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Community and Q&A

Roof insulation plan — low slope — trusses

Alan Afsari | Posted in GBA Pro Help on

Prior roof questions — https://www.greenbuildingadvisor.com/question/roof-insulation-plan#comment-146956?utm_medium=email&utm_source=notification&utm_campaign=comment_notification&utm_content=view

Climate Zone 5 – low slope roof –

most of the roof is cathedral – 12″ I-joists – flash and batt (fill- with BIBS) approach.  From areas that use trusses and the interior ceiling is flat, do you do the same thing? (flash and fill – foam on undersurface of the roof deck with BIBS suspended below it). We would still use an unventilated assembly.

Thanks,
Alan

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Replies

  1. GBA Editor
    Martin Holladay | | #1

    Alan,
    The image that you attempted to upload didn't work. (That problem may be due to a site glitch on GBA -- I've had the same problem recently. I hope the problem is resolved soon.)

    If you use the flash-and-fill approach for your low-slope roof, that doesn't mean you have to use the flash-and-fill approach everywhere. But for the roof assembly that has a horizontal ceiling, I'm not sure what type of attic you have above the horizontal ceiling. You wrote that this assembly with a horizontal ceiling would still be "unventilated" -- and I'm not sure why, if there is an attic above.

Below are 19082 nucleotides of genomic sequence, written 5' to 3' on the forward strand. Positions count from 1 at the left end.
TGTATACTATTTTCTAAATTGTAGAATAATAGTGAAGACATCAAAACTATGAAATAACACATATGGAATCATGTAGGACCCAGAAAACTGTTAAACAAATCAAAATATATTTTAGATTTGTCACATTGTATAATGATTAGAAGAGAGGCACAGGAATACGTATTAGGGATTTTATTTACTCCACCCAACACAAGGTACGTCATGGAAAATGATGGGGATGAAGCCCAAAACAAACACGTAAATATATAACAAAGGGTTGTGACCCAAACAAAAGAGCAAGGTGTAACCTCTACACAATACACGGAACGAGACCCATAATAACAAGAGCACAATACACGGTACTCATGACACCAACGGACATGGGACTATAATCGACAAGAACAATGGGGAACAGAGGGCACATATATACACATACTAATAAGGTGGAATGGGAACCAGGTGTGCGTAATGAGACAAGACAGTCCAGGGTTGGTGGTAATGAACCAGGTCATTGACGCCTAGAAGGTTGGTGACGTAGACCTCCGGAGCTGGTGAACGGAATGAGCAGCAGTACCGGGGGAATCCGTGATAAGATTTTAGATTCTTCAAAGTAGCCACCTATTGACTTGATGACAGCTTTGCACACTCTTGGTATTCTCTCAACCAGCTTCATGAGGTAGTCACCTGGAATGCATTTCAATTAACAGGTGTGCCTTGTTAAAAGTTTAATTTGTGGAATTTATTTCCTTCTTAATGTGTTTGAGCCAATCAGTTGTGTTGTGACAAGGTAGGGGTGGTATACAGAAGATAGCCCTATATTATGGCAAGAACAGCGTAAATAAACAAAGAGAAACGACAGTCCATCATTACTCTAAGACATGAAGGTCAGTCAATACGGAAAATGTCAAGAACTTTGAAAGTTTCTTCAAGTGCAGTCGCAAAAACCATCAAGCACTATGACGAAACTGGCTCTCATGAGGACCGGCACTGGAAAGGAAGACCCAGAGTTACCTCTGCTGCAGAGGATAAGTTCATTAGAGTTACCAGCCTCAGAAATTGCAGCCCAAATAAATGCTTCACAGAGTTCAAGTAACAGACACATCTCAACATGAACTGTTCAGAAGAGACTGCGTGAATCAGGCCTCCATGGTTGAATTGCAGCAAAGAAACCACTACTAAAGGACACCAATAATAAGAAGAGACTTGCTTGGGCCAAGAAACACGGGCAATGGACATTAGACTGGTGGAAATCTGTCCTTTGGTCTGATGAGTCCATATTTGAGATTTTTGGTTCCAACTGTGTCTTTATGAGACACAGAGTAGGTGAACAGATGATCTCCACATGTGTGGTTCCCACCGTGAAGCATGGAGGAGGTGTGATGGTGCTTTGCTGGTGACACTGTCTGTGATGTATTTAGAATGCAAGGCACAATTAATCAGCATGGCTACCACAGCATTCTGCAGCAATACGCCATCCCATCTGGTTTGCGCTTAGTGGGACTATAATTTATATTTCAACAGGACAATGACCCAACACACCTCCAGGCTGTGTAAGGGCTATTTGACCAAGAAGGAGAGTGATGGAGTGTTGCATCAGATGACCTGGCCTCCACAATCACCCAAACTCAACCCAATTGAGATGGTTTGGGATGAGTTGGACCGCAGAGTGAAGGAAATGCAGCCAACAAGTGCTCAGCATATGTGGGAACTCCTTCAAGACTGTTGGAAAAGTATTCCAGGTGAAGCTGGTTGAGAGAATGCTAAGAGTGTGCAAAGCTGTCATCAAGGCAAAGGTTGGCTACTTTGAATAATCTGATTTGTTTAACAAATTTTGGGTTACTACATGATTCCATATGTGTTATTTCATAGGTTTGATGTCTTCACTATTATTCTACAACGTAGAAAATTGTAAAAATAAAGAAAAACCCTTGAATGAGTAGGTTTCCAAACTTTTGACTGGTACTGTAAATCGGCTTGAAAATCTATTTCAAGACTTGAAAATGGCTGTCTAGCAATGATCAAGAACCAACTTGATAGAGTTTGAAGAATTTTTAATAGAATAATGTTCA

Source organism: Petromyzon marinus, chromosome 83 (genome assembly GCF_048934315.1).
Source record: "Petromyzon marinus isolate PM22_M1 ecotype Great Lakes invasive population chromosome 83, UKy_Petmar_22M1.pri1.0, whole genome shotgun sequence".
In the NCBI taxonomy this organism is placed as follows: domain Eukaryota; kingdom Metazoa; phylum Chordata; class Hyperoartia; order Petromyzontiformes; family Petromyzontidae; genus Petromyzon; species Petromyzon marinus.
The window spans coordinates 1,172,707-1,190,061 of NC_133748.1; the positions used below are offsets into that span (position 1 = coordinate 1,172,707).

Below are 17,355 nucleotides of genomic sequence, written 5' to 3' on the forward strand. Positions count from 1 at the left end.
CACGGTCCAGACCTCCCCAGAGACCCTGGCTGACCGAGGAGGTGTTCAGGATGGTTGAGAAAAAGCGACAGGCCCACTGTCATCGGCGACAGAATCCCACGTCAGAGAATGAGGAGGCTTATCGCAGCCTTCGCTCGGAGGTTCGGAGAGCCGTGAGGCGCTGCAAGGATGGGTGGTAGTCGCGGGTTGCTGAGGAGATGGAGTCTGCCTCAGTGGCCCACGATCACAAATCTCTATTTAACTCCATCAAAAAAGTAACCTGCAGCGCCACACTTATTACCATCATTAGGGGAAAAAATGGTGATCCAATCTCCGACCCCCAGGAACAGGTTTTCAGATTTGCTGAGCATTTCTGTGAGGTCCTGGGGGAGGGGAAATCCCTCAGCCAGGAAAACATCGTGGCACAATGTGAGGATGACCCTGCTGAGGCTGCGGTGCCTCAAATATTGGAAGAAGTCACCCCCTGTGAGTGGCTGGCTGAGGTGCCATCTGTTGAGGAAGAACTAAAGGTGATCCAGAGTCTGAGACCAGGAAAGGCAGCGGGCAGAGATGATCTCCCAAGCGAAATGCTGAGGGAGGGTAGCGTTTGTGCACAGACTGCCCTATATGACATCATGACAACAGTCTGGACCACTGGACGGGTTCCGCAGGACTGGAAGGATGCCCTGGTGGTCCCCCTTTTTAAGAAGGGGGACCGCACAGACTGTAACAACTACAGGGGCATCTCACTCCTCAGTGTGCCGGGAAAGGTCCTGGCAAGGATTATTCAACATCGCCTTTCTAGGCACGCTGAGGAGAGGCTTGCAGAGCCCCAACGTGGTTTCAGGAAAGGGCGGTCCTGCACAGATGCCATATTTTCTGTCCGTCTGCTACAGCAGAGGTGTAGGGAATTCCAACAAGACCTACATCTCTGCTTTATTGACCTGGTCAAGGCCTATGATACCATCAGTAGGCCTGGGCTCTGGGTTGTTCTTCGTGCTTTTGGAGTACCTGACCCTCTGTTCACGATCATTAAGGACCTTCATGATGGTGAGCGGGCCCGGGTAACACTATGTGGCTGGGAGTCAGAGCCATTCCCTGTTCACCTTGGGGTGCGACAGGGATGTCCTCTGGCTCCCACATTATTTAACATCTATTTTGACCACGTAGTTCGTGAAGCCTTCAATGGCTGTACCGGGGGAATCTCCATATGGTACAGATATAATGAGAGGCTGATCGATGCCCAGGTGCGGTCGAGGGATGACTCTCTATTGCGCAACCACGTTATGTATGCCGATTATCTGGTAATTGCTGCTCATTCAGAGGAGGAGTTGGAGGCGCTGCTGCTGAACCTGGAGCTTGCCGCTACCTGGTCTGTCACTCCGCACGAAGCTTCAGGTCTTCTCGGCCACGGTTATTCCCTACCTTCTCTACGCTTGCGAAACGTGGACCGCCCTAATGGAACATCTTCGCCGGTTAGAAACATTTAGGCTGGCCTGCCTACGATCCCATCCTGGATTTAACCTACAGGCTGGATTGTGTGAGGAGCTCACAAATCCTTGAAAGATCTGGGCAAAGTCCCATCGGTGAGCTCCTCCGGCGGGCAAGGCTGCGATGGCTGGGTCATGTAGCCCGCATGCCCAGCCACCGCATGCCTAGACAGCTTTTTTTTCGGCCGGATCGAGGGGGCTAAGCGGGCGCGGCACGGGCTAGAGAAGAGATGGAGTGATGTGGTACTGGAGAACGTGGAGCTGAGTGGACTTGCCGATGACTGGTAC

1. Alan Afsari | | #2

      Martin - the slope is 1.5:12. There is only about 11" for an air space and insulation where the roof meets the exterior wall. I didn't think there is enough room to ventilate it. I also thought the low slope has inadequate vertical difference to get air to move through an air/vent without a dog house on the roof - something we would like to avoid.

      Is my understanding of this inaccurate?

      Thanks, Alan

  2. GBA Editor
    Martin Holladay | | #3

    Alan,
    For the portions of your house with a horizontal ceiling, it would be safer to keep the flash-and-fill insulation along the roof plane, not against the horizontal ceiling. Otherwise, there is a risk that you'll get moisture condensing on your cold roof sheathing.

    Without any attic ventilation, this risk increases. All it takes is a few air leaks for your roof sheathing to be in trouble.

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